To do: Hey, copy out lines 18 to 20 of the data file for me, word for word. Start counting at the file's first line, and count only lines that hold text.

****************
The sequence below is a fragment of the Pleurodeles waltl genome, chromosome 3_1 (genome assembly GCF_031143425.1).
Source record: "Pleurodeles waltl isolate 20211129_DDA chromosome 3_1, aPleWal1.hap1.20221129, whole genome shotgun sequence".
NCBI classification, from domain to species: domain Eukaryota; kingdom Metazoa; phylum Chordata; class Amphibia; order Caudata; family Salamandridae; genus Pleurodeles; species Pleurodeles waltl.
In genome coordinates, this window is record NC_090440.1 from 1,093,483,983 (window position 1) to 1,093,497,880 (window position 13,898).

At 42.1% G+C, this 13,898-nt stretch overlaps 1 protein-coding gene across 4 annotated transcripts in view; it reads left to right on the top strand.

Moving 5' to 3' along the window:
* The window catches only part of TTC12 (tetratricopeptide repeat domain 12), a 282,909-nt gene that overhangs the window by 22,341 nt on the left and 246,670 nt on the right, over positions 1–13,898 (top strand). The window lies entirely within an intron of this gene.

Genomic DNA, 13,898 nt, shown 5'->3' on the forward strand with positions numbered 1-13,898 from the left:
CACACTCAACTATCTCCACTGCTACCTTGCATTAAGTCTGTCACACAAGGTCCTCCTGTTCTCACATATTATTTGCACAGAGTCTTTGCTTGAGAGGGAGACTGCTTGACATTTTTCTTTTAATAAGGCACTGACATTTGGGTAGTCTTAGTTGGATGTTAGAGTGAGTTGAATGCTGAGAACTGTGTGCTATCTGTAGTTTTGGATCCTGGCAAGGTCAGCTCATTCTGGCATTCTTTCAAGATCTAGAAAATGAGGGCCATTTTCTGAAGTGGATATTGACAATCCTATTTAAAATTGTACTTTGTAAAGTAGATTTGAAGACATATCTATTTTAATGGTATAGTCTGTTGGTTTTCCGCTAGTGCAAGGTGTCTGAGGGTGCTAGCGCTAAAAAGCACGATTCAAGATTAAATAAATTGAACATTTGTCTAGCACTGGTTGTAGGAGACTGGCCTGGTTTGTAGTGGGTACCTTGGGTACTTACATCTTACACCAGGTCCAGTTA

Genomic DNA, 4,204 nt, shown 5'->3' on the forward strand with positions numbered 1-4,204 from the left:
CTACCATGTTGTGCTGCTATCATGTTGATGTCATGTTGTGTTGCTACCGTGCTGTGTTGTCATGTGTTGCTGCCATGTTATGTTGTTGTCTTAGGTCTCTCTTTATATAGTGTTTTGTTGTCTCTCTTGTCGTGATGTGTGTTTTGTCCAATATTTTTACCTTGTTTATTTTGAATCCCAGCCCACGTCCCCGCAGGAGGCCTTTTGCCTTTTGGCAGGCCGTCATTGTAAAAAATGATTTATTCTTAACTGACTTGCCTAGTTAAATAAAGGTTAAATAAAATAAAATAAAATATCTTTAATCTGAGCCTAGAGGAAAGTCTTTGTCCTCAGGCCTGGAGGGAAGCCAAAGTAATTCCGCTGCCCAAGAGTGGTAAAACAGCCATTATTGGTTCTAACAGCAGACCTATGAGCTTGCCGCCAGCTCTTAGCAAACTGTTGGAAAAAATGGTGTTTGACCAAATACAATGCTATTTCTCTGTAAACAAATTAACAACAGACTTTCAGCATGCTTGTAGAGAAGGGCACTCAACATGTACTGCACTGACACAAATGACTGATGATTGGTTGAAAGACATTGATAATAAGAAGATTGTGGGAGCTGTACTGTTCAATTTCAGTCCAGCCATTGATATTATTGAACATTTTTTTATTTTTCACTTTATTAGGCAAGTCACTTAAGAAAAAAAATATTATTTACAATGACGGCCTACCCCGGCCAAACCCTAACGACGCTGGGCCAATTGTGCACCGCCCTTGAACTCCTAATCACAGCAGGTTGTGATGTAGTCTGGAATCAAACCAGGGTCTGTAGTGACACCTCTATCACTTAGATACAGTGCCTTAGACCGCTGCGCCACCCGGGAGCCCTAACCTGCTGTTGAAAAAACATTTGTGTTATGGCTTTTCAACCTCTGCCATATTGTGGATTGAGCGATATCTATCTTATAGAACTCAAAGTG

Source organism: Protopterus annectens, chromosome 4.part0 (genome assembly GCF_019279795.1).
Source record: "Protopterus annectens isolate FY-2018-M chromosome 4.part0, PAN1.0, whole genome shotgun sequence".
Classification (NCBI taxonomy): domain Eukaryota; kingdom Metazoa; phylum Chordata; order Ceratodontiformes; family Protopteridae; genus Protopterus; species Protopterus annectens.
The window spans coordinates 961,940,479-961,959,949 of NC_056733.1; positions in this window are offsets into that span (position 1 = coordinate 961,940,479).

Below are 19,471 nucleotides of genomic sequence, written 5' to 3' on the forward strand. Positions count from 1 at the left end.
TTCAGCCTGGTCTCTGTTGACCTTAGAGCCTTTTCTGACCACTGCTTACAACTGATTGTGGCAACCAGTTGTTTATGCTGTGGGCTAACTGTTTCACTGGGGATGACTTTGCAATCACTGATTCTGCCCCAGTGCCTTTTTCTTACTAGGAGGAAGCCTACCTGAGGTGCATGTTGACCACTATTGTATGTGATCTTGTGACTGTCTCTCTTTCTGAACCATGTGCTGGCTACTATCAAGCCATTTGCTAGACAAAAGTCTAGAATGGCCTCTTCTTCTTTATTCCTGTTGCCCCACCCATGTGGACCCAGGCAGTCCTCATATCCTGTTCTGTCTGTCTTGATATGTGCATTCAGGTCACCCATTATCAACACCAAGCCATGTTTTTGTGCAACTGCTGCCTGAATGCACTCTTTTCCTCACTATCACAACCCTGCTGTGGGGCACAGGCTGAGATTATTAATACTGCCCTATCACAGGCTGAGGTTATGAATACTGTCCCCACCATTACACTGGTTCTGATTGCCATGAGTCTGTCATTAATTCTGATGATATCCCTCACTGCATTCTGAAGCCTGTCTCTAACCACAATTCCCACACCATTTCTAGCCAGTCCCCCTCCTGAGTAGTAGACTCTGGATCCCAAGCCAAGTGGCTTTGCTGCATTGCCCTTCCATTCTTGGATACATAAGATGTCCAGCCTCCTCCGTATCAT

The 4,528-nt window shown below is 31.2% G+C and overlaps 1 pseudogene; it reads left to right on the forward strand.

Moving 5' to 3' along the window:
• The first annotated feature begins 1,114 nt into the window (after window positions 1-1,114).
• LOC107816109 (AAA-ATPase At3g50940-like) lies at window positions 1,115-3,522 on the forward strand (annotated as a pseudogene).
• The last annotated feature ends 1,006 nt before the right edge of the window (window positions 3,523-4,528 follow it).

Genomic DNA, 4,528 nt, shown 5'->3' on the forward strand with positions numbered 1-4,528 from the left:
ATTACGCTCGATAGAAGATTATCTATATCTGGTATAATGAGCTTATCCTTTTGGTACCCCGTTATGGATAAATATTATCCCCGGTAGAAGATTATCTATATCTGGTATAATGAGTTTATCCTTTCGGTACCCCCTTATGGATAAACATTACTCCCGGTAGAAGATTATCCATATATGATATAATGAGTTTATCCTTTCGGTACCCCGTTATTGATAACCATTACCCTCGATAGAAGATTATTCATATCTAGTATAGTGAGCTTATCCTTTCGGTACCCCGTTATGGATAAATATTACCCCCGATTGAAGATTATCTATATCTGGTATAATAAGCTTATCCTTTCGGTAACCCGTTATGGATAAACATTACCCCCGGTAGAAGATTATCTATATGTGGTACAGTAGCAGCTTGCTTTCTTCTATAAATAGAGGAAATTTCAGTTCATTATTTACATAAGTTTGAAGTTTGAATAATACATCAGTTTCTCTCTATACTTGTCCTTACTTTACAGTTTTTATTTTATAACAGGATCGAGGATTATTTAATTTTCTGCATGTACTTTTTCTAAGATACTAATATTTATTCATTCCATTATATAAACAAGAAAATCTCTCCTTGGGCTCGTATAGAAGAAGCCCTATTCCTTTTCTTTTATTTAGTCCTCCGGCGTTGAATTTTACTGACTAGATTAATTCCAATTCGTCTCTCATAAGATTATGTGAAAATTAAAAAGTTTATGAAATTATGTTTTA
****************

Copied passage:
The 4,528-nt window shown below is 31.2% G+C and overlaps 1 pseudogene; it reads left to right on the forward strand.

Moving 5' to 3' along the window:
• The first annotated feature begins 1,114 nt into the window (after window positions 1-1,114).